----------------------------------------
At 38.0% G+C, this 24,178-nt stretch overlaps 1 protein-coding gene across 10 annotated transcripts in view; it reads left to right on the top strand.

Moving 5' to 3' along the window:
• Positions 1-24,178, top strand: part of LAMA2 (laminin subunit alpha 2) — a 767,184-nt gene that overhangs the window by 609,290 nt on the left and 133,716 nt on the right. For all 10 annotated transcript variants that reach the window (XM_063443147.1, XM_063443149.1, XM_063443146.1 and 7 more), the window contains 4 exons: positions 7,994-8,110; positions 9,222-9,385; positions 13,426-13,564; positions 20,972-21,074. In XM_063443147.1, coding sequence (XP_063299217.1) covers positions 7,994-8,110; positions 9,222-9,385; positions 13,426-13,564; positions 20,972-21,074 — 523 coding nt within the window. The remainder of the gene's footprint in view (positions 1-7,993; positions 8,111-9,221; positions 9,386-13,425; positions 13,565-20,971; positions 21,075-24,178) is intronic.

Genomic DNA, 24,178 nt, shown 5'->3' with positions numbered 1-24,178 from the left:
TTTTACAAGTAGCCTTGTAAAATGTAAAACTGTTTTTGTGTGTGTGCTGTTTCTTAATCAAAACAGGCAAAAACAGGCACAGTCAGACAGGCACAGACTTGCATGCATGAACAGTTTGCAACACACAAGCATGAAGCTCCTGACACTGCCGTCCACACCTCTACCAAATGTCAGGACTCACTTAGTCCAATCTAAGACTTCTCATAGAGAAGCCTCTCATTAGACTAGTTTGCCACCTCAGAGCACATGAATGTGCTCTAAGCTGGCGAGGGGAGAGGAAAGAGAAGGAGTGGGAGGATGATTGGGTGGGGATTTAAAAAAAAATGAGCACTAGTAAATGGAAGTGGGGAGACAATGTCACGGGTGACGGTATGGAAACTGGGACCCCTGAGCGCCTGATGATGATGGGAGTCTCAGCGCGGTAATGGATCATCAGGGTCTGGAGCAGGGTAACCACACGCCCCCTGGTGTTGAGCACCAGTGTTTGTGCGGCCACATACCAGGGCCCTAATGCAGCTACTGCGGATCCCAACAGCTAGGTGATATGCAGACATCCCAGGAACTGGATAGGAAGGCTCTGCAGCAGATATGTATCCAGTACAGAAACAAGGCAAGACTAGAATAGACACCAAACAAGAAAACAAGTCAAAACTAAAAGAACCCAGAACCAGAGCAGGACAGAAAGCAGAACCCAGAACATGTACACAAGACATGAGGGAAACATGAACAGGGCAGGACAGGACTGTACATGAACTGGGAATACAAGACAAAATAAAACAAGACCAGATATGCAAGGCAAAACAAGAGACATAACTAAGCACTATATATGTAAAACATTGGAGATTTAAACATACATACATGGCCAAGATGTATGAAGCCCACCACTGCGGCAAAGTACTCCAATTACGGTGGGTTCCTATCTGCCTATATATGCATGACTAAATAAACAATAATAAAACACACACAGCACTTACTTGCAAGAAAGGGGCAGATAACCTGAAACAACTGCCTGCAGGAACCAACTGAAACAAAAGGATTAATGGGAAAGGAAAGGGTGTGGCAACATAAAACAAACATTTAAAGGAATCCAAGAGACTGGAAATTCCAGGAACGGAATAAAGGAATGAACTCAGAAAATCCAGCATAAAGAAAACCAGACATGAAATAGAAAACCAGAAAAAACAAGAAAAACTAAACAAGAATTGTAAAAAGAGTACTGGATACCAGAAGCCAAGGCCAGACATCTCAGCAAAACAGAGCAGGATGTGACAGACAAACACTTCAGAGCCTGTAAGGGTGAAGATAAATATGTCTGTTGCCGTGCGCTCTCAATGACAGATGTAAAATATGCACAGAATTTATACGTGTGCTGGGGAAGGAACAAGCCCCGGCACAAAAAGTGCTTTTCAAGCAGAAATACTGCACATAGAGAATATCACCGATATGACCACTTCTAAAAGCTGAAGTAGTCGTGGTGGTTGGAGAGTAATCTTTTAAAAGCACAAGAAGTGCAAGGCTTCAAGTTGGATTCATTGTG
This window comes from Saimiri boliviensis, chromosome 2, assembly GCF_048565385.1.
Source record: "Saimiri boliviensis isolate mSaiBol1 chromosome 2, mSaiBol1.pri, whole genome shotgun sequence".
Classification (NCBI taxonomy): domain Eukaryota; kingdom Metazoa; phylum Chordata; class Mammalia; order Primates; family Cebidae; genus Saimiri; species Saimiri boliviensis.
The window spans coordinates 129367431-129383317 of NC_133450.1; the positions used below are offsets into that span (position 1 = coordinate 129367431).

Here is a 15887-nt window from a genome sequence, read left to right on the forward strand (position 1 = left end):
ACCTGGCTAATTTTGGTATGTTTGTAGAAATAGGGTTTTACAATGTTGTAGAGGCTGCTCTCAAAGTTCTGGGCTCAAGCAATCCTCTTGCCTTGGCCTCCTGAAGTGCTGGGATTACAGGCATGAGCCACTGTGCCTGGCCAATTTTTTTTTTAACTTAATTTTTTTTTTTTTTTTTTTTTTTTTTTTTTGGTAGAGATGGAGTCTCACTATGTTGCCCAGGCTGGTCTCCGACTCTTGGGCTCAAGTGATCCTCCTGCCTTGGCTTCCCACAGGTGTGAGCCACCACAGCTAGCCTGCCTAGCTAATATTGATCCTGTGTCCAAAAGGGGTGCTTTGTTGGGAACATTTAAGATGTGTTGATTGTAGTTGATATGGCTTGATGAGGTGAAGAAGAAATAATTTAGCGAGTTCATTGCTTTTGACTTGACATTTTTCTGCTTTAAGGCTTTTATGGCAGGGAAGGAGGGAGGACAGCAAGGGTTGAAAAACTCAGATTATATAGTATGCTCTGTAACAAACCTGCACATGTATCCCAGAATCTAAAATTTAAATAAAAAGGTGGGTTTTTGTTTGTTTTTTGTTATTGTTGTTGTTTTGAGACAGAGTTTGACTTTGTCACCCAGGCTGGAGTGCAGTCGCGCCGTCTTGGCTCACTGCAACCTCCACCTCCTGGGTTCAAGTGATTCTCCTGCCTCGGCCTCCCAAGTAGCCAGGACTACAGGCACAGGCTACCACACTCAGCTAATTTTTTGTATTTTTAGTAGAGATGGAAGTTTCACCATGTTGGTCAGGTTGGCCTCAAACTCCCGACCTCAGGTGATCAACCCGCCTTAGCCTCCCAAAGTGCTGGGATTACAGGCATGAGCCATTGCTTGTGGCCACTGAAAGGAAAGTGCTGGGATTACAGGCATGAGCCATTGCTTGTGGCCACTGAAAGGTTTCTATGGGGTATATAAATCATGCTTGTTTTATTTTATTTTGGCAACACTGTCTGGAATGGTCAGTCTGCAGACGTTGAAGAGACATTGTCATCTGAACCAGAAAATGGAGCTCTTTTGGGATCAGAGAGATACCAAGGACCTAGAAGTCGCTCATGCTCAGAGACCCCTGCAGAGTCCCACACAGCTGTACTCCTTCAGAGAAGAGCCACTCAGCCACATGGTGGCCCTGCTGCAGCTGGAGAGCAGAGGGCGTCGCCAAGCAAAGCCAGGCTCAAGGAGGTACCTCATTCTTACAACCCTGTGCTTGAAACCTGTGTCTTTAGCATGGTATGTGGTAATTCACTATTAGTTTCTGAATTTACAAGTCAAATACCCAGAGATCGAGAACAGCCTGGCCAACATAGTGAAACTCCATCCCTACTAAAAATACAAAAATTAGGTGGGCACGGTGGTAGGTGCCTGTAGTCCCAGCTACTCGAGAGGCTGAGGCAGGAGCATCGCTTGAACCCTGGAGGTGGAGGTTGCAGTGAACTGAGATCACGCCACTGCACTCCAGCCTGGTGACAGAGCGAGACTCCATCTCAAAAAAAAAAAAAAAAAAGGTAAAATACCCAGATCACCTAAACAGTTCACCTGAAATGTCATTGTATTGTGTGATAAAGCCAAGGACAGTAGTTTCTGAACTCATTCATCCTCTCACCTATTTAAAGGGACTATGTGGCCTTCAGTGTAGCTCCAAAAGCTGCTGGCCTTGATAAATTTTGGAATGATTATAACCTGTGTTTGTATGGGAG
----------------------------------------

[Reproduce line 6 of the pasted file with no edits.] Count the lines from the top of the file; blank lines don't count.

This window comes from Saimiri boliviensis, chromosome 2, assembly GCF_048565385.1.